• David E. Wolf, Radiation Monitoring Devices, Inc. (United States)

  • Aurel Ymeti, Ostendum R&D BV (Netherlands)

Session Chairs

  • 1 Non-invasive Disease Diagnostics for Global Health I

    Šárka O. Southern, Gaia Medical Institute (United States)

    Isaac R. Rodriguez-Chavez, National Institute of Dental and Craniofacial Research (United States)

    Daniel Malamud, New York University (United States)

  • 2 Non-invasive Disease Diagnostics for Global Health II

    Timothy J. Griffin, University of Minnesota (United States)

    Charles F. Streckfus, The University of Texas at Houston (United States)

    Šárka O. Southern, Gaia Medical Institute (United States)

  • 3 Military Medicine I: Traumatic Brain Injury and PTSD

    Mary E. Michel, National Institutes of Health (United States)

    Geoffrey Ling, Uniformed Services University of the Health Sciences (United States)

    Barry D. Jordan, Sports Concussion Institute (United States)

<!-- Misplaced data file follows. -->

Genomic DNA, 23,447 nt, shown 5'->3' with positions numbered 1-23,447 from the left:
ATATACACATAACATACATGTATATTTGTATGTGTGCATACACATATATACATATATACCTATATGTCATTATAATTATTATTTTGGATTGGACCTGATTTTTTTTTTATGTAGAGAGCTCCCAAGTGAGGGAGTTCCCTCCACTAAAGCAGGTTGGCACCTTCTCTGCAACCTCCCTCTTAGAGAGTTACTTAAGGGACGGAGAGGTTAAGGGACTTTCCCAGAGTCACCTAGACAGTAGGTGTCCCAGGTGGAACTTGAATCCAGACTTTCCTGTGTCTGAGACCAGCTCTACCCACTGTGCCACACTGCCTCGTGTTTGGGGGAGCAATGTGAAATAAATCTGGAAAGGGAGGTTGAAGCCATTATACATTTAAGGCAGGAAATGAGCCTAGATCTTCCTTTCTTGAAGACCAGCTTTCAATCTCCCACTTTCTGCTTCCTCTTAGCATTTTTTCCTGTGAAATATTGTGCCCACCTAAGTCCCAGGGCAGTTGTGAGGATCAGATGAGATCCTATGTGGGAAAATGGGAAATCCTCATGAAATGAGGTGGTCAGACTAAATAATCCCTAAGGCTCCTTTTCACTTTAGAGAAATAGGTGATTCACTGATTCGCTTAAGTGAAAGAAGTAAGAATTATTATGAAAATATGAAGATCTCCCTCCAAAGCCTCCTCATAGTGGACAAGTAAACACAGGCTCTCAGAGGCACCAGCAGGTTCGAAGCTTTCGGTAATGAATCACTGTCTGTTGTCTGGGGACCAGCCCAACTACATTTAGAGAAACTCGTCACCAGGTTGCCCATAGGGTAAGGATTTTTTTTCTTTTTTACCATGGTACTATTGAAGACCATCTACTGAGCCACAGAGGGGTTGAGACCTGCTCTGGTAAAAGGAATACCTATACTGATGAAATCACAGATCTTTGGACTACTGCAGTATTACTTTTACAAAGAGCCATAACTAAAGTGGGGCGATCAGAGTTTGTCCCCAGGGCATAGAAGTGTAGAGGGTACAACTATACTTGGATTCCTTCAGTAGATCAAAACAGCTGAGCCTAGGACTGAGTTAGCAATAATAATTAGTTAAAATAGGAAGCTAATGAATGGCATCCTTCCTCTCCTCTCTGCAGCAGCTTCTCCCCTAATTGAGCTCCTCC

• 4 Military Medicine II: Physiology and Medicine of Extreme Environments and Spaceflight

    Virginia E. Wotring, Universities Space Research Association/NASA JSC (United States)

    Jonathan D. Stallings, U.S. Army Center for Environmental Health Research (United States)

  • 5 Sensing Technologies for Disease Diagnostics and Environmental Monitoring I

    Stephen M. Hewitt, National Cancer Institute (United States)

    Richard Conroy, National Institutes of Health (United States)

    Šárka O. Southern, Gaia Medical Institute (United States)

  • 6 Sensing Technologies for Disease Diagnostics and Environmental Monitoring II

    Stephen M. Hewitt, National Cancer Institute (United States)

    Claudia Gärtner, microfluidic ChipShop GmbH (Germany)

Introduction

The 2014 SPIE Sensing Technologies for Global Health, Military Medicine, and Environmental Monitoring conference embraced a wealth of state-of-the-art information in basic and applied science. This event covered the latest developments in the following areas:

  • Non-invasive Disease Diagnostics for Global Health— This opening series of two consecutive sessions focused on oral biospecimen based rapid assays and point-of-care devices for the detection of pathogens causing infectious diseases, biomarkers for cancer, and analytes for non-communicable diseases such as diabetes. They also covered presentations on the human proteasome and microbiome with linkage to human diseases and diagnostic approaches. The sessions were built on the past experience and expertise of the National Institutes of Health, National Institutes of Dental and Craniofacial Research.